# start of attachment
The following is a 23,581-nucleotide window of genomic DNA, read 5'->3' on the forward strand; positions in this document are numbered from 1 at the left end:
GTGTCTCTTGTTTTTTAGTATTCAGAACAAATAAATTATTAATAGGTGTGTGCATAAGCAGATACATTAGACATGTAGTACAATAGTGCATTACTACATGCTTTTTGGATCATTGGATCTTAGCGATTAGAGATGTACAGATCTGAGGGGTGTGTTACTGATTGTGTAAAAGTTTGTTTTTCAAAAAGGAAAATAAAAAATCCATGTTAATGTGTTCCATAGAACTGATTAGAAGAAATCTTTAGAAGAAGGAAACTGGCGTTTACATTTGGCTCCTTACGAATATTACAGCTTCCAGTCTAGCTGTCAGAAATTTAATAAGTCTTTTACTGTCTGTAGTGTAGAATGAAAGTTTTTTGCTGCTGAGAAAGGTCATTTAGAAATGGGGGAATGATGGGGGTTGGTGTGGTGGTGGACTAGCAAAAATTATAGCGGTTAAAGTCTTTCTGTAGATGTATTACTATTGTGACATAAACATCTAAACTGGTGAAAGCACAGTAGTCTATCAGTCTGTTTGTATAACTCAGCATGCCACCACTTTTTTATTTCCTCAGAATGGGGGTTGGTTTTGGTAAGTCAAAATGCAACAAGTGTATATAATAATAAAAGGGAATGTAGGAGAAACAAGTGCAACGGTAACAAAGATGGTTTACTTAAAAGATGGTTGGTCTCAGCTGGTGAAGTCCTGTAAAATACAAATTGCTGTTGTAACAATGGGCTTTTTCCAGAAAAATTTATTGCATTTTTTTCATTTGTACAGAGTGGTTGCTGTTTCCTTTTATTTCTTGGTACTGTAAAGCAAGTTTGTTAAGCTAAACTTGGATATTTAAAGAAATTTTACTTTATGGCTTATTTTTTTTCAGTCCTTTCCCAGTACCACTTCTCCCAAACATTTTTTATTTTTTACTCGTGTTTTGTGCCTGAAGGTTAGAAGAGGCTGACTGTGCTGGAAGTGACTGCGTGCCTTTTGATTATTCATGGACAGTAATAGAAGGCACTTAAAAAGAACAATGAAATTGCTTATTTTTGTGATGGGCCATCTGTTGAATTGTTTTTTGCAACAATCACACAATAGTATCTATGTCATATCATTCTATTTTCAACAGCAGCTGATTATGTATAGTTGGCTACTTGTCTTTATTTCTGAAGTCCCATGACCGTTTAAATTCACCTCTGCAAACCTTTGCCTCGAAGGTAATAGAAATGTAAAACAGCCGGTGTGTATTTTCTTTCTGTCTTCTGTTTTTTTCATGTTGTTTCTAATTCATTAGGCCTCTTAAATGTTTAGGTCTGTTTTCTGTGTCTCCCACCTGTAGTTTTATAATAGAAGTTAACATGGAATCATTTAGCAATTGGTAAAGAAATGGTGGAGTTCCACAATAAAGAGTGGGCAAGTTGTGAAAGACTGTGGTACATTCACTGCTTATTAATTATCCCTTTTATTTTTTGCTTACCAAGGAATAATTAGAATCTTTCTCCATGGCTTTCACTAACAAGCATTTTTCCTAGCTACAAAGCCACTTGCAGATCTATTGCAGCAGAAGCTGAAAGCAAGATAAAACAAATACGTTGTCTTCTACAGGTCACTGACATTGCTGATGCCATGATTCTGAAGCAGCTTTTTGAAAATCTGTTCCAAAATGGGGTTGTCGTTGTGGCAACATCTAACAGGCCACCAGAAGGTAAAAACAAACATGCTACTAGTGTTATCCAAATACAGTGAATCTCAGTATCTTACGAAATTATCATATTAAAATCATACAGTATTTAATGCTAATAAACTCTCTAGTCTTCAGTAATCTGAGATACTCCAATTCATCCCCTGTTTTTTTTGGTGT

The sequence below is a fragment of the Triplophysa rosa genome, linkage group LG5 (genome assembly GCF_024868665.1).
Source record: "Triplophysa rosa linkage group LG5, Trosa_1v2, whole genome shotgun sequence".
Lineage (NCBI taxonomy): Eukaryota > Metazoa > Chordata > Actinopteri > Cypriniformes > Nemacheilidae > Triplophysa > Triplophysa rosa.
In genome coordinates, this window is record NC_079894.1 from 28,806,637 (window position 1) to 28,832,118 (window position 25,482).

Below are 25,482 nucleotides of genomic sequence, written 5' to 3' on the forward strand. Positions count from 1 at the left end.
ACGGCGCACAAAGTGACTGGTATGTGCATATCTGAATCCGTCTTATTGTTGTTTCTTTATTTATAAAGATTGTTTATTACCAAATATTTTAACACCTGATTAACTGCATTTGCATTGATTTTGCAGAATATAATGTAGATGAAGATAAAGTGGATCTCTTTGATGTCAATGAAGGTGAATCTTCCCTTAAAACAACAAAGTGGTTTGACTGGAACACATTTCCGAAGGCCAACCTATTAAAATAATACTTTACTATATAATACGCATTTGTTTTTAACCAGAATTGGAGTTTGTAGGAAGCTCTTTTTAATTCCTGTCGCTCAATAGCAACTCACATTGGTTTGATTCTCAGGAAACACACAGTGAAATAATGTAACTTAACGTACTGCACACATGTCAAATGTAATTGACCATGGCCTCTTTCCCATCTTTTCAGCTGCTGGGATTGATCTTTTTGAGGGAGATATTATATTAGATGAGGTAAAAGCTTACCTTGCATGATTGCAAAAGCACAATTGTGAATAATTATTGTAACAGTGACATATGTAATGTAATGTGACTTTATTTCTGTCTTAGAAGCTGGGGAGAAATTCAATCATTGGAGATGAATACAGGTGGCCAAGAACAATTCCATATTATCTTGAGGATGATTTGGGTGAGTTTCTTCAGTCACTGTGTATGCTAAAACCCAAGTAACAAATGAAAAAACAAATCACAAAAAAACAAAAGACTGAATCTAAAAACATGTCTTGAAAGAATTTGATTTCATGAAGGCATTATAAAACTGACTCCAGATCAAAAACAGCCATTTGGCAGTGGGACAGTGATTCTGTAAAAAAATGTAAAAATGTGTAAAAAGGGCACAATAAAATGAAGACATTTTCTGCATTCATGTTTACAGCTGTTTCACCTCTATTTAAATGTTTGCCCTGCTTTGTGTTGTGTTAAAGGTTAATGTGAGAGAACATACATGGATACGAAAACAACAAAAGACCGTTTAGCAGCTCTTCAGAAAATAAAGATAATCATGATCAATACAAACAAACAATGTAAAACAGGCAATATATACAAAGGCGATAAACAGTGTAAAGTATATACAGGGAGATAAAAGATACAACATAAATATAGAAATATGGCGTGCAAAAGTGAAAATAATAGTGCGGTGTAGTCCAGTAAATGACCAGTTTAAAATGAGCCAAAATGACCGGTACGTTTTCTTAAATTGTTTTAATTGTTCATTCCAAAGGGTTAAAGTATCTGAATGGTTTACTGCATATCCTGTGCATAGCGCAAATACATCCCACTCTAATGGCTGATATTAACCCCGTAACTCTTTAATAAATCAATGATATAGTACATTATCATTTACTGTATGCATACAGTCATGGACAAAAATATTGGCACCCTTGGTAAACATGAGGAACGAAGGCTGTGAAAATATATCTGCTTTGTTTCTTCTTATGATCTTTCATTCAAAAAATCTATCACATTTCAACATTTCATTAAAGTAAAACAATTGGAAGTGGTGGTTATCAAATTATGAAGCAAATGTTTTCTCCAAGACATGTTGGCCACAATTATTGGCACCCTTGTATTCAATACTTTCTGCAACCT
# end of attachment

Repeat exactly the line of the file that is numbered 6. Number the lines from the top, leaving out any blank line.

In genome coordinates, this window is record NC_079894.1 from 28,806,637 (window position 1) to 28,832,118 (window position 25,482).